The use of a power transistor in place of the silicon-control rectifierfor motor control has been found to be quite ineff': cient for control, because transistors do not have the rapid turn-on and turn-off (snap action) of silicon-controlled rectifiers. This snap action is required for accurate and efficient motor control.
In FIGS. 4 through 7 are illustrated different embodiments of the present invention. The primary feature of each of the embodiments is the use of a low-power silicon-controlled rectifier in parallel with a power transistor wherein the siliconcontrolled rectifier initially conducts current and then triggers the power transistor so that they together conduct the current to the load.
In FIG. 4 is illustrated control circuit 25, including a siliconcontrolled rectifier 27, a transistor 29 and a resistor 31. The anode 33 of silicon-controlled rectifier 27 is connected to the collector 35 of transistor 29 and the cathode 37 of the siliconcontrolled rectifier is connected to the base 39 of transistor 29 and to one side of resistor 31. The other side of resistor 31 is 'connected to the emitter 41 of transmitter 29 and to the load 13. The output of power source 11 is connected to the anode 33 of the silicon-controlled rectifier and to the collector 35 of the transistor. The emitter 41 of the transistor is also connected to the input of load 13. External control of the circuit is achieved by control signal device 17 the output of which is connected to the gate 43 of the silicon-controlled rectifier. Control circuit 25 provides two parallel current flow paths from power source 11 to load 13. One of these flow paths is from power source lll through silicon-controlled rectifier 27 and resistor 31 to load 13. The other fiow path is from power source I 1 through transistor 29 to load 13.
The output signal from control signal device 17 is a pulse, the timing of which is relative to the time phase of the output signal from power source 11 which may be a full wave rectifier signal, as shown in FIG. 3. The control pulse of control signal device 17 may be generated by many different conventional techniques; however, characteristic of most of the control signal devices, it will sense the phase of power source 11 and it will have a variable delay circuit for determining when, during the half wave cycle of the power source signal, that the control signal pulse will occur to turn on the gate 413 of the siliconcontrolled rectifier. That is, silicon-controlled rectifier 27 may be turned on anywhere from about to about 180 of the half wave signal of power source 11.
The basic concept of the control circuit 25 of FIG. 4 is that at the start of the power transmission cycle, silicon-control rectifier 27 will turn on first and immediately thereafter transistor 29 will turn on. Then, at the termination of the power transmission cycle, silicon-controlled rectifier 27 will turn off first and immediately thereafter transistor 29 will turn off. However, for all practical purposes, the tum-ofi time of the silicon-controlled rectifier and the transistor occur at the same instant. Because of the resistance of resistor 31 in the first current path, the impedance of this path will be much greater than the impedance of the second current path, and therefore the second current path will conduct the major portion of the power. Therefore, when load 13 draws a large amount of power, transistor 29 is selected to be a high-power transistor and silicon-controlled rectifier 27 is selected to be a low-power silicon-controlled rectifier. Since the silicon-controlled rectifier has low-power characteristics, it requires very low holding current and will therefore consistently turn off very late in the cycle; that is, at point 4 or very nearly 180.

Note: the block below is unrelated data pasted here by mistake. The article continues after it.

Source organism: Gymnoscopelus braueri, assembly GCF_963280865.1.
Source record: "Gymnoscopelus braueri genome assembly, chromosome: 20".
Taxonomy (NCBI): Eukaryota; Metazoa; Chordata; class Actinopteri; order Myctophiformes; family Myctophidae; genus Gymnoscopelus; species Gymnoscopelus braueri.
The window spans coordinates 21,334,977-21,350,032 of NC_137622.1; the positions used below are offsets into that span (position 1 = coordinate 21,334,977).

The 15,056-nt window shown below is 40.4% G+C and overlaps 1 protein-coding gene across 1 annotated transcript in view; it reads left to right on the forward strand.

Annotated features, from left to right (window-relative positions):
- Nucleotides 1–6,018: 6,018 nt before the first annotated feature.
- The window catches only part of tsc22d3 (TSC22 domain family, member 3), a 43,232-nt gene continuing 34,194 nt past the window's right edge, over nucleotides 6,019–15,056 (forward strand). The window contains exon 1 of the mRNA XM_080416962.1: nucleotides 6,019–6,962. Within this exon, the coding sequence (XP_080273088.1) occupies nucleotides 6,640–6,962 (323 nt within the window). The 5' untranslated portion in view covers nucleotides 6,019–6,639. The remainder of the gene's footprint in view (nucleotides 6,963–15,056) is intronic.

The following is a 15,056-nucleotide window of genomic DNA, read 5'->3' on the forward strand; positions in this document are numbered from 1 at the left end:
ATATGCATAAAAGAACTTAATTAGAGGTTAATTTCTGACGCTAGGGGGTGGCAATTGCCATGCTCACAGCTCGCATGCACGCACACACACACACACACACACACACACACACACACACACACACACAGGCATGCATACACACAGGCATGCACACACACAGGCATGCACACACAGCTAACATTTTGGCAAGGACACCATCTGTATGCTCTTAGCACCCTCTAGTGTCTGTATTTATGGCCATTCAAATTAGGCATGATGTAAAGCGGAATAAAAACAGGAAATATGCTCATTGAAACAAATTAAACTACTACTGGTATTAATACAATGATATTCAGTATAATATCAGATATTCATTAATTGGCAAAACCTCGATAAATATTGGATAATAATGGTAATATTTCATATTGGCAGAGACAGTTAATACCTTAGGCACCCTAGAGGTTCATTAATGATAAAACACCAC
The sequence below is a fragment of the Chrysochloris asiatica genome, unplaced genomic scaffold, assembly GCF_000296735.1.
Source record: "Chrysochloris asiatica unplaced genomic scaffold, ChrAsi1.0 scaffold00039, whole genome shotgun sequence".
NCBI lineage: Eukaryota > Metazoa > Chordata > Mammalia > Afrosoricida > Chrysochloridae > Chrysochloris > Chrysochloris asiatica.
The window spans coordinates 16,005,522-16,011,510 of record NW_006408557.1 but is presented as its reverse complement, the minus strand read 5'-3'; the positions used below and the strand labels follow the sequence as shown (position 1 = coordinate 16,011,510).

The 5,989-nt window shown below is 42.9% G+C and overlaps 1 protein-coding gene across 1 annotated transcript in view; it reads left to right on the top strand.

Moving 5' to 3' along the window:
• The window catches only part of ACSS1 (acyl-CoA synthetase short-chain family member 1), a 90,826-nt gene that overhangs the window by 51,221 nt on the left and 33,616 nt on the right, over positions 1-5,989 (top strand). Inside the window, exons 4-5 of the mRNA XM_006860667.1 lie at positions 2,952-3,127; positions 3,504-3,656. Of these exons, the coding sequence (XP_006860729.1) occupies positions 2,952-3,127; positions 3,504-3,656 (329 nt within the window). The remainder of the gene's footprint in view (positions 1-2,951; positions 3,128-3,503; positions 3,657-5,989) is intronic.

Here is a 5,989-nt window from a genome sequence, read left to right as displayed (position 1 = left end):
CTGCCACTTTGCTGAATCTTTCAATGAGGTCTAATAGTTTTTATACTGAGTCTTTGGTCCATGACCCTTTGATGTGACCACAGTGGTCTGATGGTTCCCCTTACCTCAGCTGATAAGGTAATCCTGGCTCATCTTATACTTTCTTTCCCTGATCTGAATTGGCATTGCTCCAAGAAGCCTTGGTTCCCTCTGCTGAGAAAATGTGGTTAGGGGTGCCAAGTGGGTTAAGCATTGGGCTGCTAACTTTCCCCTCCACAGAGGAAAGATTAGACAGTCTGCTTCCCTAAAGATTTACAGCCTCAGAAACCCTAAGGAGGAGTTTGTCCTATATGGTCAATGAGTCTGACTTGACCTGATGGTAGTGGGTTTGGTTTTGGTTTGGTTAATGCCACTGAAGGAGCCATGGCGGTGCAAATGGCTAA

In operation, the voltage at the anode 33 of the silicon-controlled rectifier is at a positive potential because the power output of the power source ll is at positive potential. When a positive pulse is applied to gate 43 of silicon-controlled rectifier 27 the silicon-controlled rectifier is turned on and will remain on as long as the current passing therethrough is at or above its holding current level. Typically, for a low-power silicon-controlled rectifier there will be sufficient holding current when milliamperes is flowing. It should also be noted that the silicon-controlled rectifier will remain on after the gate pulse is removed so long as the current passing therethrough is at or above the holding current level.